ANCHORAGE - A new survey suggests the Steller sea lion population in Alaska is increasing for the first time in decades.
A June aerial survey of 84 places from the Gulf of Alaska to the Aleutian Island chain where the marine mammals regularly haul out found more than 19,300 adult and adolescent animals. That's about 5.5 percent more than the 18,300 counted two years ago at the same locations.
While the results are preliminary, they point in a good direction.
"This is the first good news we've had in 20-plus years," said biologist John Sease, who oversees the counts for the National Marine Mammal Lab in Seattle.
The survey matches reports from working fishermen, who say they've seen more sea lions lately, said Al Birch, executive director of the Kodiak-based Alaska Draggers Association. The group represents 55 trawlers and long-liners from the Bering Sea and Gulf of Alaska.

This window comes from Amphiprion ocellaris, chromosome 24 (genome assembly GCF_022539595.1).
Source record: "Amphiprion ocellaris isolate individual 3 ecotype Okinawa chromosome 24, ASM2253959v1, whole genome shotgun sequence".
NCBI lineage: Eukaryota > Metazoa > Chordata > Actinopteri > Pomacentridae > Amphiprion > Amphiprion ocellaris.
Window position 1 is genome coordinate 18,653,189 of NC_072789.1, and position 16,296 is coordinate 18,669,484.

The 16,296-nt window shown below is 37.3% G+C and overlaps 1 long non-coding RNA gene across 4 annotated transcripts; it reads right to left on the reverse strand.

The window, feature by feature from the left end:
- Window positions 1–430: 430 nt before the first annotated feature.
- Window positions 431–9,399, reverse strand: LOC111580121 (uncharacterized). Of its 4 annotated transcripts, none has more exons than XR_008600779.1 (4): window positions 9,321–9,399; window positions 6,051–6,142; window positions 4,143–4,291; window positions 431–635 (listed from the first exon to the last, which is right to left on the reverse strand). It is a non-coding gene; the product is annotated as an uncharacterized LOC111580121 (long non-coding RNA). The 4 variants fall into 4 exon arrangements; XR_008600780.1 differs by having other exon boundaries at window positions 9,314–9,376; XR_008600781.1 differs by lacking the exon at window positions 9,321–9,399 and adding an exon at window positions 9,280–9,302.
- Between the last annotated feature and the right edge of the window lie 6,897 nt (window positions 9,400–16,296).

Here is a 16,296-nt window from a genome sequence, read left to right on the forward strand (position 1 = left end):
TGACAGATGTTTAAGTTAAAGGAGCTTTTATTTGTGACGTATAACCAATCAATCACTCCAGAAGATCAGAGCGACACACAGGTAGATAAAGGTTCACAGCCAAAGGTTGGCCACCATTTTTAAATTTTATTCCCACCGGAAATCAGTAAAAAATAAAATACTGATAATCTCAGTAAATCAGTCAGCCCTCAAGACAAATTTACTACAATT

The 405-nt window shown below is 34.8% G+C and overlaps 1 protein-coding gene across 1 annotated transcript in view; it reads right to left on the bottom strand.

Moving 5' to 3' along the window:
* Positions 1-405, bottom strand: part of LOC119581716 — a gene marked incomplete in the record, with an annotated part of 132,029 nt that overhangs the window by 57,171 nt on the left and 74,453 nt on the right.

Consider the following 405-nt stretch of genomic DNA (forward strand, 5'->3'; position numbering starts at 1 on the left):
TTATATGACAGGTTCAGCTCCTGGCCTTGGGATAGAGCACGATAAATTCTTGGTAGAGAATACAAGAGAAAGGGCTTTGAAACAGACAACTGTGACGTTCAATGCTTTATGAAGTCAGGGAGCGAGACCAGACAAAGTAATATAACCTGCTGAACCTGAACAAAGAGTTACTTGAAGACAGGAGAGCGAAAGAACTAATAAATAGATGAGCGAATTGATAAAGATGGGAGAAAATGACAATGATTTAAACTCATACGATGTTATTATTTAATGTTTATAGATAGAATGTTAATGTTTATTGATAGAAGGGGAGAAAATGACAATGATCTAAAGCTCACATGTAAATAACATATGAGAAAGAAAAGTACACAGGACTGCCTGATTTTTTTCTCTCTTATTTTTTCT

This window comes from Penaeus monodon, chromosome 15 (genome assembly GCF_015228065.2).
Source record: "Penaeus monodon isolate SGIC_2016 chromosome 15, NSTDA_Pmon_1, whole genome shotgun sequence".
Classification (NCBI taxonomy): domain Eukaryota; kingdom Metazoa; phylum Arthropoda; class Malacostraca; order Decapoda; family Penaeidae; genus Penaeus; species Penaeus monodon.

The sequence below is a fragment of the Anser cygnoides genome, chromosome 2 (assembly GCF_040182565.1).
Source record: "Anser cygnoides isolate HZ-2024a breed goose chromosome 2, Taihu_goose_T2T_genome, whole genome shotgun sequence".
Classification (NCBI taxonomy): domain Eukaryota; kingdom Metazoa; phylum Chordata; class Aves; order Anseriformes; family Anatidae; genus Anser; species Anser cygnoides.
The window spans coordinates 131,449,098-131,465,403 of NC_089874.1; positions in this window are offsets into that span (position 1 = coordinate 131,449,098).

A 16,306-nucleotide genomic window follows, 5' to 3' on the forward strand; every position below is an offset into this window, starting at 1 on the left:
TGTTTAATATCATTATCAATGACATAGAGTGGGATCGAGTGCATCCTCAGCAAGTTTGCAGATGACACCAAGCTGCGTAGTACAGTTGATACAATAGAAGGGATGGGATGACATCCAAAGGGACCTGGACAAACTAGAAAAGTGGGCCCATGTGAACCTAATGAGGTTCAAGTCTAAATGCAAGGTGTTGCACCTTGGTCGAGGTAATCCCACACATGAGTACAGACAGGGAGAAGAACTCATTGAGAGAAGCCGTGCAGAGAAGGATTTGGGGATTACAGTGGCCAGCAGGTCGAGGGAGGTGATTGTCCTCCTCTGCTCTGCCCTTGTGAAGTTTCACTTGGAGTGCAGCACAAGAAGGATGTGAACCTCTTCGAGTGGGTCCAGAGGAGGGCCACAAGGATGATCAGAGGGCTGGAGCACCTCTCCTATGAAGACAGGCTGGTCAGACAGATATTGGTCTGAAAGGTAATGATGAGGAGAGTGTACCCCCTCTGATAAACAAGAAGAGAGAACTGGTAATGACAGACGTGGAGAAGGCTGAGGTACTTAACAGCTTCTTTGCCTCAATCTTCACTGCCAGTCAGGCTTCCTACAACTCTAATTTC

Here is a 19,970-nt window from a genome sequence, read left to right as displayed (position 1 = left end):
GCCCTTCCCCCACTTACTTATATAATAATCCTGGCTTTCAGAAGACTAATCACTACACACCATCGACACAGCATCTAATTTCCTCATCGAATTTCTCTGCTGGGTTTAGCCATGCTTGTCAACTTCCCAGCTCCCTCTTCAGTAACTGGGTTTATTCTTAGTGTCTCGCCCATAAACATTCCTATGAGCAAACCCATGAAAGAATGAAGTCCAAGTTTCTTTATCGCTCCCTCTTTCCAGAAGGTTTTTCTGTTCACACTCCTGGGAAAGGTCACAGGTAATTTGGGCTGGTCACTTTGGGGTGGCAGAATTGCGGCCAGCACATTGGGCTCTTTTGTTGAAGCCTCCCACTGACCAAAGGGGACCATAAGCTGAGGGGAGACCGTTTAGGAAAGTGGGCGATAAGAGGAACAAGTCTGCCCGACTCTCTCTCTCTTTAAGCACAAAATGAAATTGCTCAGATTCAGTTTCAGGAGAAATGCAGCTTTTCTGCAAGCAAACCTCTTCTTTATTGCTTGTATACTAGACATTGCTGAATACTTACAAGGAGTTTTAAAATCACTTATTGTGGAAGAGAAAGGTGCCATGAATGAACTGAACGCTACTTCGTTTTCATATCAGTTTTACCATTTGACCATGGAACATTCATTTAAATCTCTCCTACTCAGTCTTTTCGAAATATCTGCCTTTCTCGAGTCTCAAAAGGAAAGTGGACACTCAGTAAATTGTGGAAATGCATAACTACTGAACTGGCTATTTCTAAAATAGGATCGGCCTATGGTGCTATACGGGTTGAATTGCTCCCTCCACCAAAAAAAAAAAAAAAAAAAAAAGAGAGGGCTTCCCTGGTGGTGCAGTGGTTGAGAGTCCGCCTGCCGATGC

Steller sea lion numbers fell more than 80 percent during the past 25 years, confounding scientists for nearly two decades. The sharp declines in the population led to commercial fishing restrictions and environmental lawsuits. The animals were listed as endangered in 1997.
However, Sease and Bob Small, the leader of the recovery team organized under the federal Endangered Species Act, cautioned against reading too much into the findings.
"It's definitely great news," said Small, who also oversees marine mammal management for the state Department of Fish and Game. "But we need several years' worth of data before we can indeed say there's been a switch in the population trend."
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